Why can’t he hope for them except they be reconciled unto Christ? If we don’t reconcile ourselves to Christ, nothing else matters. All we can do is reconcile ourselves to Christ and have faith in him.
This doesn’t mean that once we reconcile ourselves to God that we can do whatever we want with no consequences. What it does mean is that we don’t have to worry about someone else’s lists of tasks that we must do for salvation, nor should we worry if we are doing enough, or if we will ever be good enough.
Now some will accuse me of glossing over the rest of verse 9 in 2 Nephi 33. They may even argue that walking in the strait path does indeed require lists of things we should be doing and if we don’t exert all our energy on all those activities we won’t have done everything we can and we won’t be saved. But that isn’t how Nephi viewed walking in the strait path.
2 Nephi 31:18-20
And then are ye in this strait and narrow path which leads to eternal life; yea, ye have entered in by the gate; ye have done according to the commandments of the Father and the Son; and ye have received the Holy Ghost, which witnesses of the Father and the Son, unto the fulfilling of the promise which he hath made, that if ye entered in by the way ye should receive. And now, my beloved brethren, after ye have gotten into this strait and narrow path, I would ask if all is done? Behold, I say unto you, Nay; for ye have not come thus far save it were by the word of Christ with unshaken faith in him, relying wholly upon the merits of him who is mighty to save. Wherefore, ye must press forward with a steadfastness in Christ, having a perfect brightness of hope, and a love of God and of all men. Wherefore, if ye shall press forward, feasting upon the word of Christ, and endure to the end, behold, thus saith the Father: Ye shall have eternal life.
What are the things Nephi says we must do after we enter the strait and narrow path? Have hope, love God and all men, feast upon the word of Christ, and endure to the end. That’s it! Those things are the foundation of our daily walk with God.
Notice what Nephi doesn’t write? He doesn’t write a checklist of activities we must do to be acceptable to God. He doesn’t talk about attending meetings, home teaching, family history, gardening, emergency preparedness, or anything else. If Nephi the prophet won’t tell us what we are supposed to do after we have reconciled ourselves to God, who will?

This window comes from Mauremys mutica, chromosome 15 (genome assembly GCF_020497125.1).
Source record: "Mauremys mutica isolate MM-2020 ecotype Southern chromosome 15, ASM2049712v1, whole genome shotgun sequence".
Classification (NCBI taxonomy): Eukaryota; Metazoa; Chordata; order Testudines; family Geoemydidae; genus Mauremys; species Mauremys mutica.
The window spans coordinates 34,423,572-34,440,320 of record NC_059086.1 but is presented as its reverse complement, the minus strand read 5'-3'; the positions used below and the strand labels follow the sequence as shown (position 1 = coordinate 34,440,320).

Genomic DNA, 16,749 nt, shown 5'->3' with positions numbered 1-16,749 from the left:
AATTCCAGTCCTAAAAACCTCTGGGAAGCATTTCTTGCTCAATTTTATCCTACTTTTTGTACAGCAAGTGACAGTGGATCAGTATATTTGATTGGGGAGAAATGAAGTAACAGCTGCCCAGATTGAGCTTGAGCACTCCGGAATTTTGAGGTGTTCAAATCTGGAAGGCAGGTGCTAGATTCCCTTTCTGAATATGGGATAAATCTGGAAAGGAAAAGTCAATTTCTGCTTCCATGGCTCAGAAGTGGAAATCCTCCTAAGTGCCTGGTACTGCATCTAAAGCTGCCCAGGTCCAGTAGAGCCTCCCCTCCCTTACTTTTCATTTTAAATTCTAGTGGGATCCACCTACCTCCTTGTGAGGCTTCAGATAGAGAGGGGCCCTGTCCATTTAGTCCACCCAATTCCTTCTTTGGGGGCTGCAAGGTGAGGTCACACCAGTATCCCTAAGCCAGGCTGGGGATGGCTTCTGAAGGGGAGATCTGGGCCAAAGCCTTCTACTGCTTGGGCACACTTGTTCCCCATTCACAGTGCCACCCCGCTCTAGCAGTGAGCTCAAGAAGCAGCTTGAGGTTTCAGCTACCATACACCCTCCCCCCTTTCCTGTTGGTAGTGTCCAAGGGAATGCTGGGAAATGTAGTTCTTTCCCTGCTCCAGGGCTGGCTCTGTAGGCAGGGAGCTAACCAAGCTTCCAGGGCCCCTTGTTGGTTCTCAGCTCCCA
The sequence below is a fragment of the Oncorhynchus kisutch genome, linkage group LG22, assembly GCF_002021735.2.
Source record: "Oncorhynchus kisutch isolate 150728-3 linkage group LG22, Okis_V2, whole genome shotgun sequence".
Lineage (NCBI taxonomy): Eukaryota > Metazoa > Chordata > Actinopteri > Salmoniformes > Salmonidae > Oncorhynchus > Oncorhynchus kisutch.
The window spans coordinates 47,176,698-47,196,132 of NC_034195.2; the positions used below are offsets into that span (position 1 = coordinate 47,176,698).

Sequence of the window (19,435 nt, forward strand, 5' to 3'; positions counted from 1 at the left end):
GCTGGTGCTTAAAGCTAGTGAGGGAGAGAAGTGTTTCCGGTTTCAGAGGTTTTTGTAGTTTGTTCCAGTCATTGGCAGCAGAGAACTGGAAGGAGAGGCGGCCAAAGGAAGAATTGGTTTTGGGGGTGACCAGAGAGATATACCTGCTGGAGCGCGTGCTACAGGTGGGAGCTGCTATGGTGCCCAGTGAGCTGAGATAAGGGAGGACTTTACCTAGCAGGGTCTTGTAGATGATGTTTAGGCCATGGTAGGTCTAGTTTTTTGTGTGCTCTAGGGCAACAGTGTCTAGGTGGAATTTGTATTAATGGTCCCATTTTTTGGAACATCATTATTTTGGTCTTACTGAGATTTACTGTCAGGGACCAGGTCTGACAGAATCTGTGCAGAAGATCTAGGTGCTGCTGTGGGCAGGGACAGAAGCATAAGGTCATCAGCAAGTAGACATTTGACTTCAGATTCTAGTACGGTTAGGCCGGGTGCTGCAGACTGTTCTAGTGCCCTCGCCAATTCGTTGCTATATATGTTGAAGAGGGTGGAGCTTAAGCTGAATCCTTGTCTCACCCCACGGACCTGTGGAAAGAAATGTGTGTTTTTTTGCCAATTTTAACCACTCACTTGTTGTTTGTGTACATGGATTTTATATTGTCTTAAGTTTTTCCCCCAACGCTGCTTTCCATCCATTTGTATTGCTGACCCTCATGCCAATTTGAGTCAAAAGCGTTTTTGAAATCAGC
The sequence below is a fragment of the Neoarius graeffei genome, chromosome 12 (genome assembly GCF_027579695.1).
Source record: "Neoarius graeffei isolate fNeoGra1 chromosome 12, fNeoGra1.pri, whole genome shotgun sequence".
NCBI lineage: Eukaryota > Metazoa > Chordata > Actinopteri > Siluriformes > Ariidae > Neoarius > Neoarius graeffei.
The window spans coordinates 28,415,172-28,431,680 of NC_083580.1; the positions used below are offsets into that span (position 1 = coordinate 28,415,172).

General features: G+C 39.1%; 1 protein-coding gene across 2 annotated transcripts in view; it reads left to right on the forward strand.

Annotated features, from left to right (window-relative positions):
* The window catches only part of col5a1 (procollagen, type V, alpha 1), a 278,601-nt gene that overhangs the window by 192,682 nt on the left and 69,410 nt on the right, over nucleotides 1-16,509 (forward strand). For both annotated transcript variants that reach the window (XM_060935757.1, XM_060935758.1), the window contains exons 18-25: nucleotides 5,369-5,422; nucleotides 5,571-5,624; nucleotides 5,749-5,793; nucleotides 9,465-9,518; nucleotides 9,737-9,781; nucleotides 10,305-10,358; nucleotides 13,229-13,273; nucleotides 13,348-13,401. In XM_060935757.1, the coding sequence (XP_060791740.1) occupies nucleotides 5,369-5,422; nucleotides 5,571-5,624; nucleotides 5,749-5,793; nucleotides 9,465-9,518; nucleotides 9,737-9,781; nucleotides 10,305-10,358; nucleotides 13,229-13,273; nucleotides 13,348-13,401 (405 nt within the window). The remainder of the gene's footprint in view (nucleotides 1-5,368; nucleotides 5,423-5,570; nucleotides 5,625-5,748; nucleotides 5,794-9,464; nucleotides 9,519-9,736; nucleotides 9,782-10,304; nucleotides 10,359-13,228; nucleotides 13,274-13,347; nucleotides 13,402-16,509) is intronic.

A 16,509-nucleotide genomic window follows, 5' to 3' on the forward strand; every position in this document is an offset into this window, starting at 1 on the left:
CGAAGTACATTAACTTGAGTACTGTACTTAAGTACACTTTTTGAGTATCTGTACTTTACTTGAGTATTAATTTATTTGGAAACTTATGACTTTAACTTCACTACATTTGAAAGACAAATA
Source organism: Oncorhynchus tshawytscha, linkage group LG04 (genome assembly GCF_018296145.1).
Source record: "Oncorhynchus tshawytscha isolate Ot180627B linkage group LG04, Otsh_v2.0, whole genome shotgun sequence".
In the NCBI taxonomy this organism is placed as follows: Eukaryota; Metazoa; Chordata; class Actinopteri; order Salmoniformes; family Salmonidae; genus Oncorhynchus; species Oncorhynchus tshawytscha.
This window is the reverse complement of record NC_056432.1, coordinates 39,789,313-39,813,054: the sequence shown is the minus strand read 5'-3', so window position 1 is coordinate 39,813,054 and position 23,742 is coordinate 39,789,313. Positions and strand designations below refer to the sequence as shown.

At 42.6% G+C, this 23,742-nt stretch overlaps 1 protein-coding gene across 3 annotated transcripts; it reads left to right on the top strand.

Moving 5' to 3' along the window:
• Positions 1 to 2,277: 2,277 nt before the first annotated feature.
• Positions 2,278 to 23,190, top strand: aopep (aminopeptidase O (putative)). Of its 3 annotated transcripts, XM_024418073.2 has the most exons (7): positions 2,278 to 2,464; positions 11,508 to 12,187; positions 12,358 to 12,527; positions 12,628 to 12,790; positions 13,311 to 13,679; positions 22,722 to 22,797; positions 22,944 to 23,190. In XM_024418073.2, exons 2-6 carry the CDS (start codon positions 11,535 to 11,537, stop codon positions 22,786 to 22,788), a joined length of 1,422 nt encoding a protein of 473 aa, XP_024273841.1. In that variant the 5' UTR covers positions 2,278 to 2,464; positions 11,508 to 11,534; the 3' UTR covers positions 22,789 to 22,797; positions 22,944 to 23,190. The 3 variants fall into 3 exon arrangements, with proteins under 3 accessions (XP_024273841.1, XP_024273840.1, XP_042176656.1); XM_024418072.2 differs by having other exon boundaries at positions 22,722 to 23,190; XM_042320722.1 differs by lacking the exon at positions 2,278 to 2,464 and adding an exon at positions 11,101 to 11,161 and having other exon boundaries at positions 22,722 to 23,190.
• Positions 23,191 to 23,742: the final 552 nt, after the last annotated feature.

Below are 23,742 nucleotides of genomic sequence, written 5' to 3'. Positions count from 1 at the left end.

2 Nephi 32:3,5,6
Feast upon the words of Christ; for behold, the words of Christ will tell you all things what ye should do. Wherefore, now after I have spoken these words, if ye cannot understand them it will be because ye ask not, neither do ye knock; wherefore, ye are not brought into the light, but must perish in the dark. For behold, again I say unto you that if ye will enter in by the way, and receive the Holy Ghost, it will show unto you all things what ye should do. Behold, this is the doctrine of Christ.
If God wants us to do something, he’ll tell us. He will likely tell you do to something different than what he tells me, so comparing your answers to my answers is pointless. His yoke is easy and his burden is light…if we really accept it. If you instead put on the yoke of man and rely on the arm of flesh, your mileage will vary. Jesus didn’t think highly of men who “bind heavy burdens and grievous to be borne, and lay them on men’s shoulders.” God does not require that we run faster than we have strength – and he knows perfectly how much strength we each have personally. He will tell each of us personally what we wants us to do – we just need to ask and listen.
When we revert to a checklist of things to, and compare our activities to the activities of others, we aren’t relying upon the merits of Christ. We aren’t putting our faith in him. We’re putting our faith in our own works and the arm of flesh that created the checklist.
Once you look at the totality of what Nephi wrote about grace, you realize he and Paul were preaching the same gospel.
For by grace are ye saved through faith; and that not of yourselves: it is the gift of God: Not of works, lest any man should boast.